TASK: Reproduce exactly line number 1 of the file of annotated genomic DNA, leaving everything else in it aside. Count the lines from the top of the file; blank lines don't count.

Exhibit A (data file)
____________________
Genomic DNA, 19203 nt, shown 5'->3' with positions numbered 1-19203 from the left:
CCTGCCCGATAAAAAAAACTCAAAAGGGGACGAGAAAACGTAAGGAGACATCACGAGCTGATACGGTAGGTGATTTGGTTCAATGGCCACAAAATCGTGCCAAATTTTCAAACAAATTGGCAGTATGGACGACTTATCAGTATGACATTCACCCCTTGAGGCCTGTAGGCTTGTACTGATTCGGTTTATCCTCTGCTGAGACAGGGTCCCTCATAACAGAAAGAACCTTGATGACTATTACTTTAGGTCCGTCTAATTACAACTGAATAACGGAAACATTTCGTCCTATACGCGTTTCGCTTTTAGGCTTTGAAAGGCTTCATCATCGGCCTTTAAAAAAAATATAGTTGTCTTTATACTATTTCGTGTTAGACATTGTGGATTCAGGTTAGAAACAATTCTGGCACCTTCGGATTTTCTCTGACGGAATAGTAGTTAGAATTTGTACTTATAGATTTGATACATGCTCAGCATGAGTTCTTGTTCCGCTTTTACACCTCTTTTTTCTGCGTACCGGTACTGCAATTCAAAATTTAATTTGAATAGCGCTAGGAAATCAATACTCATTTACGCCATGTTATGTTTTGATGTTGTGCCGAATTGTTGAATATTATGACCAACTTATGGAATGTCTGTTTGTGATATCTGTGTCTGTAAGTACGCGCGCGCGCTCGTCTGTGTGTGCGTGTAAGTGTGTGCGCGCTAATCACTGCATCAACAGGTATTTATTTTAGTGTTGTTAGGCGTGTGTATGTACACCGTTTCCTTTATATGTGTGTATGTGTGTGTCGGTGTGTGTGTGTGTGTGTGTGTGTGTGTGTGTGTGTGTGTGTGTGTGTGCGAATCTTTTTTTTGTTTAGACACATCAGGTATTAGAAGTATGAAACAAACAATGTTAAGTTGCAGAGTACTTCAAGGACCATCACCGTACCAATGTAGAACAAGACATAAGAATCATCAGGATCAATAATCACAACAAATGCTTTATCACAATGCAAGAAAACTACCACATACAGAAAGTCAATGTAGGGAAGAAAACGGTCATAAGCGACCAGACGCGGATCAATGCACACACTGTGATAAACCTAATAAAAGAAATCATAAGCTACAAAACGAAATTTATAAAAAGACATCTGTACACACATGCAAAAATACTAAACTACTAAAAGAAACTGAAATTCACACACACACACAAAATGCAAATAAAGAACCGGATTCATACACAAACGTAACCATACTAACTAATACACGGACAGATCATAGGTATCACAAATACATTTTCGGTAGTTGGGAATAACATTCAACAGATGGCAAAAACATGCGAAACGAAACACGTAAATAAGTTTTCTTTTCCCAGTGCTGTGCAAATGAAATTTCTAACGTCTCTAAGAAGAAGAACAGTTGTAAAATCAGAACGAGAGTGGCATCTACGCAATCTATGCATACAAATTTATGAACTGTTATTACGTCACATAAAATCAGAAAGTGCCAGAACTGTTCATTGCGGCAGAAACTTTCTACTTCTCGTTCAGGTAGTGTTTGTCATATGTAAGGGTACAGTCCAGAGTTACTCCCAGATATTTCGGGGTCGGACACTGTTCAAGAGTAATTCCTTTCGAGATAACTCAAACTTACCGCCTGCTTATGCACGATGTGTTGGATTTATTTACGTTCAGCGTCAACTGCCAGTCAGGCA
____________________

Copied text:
Genomic DNA, 19203 nt, shown 5'->3' with positions numbered 1-19203 from the left: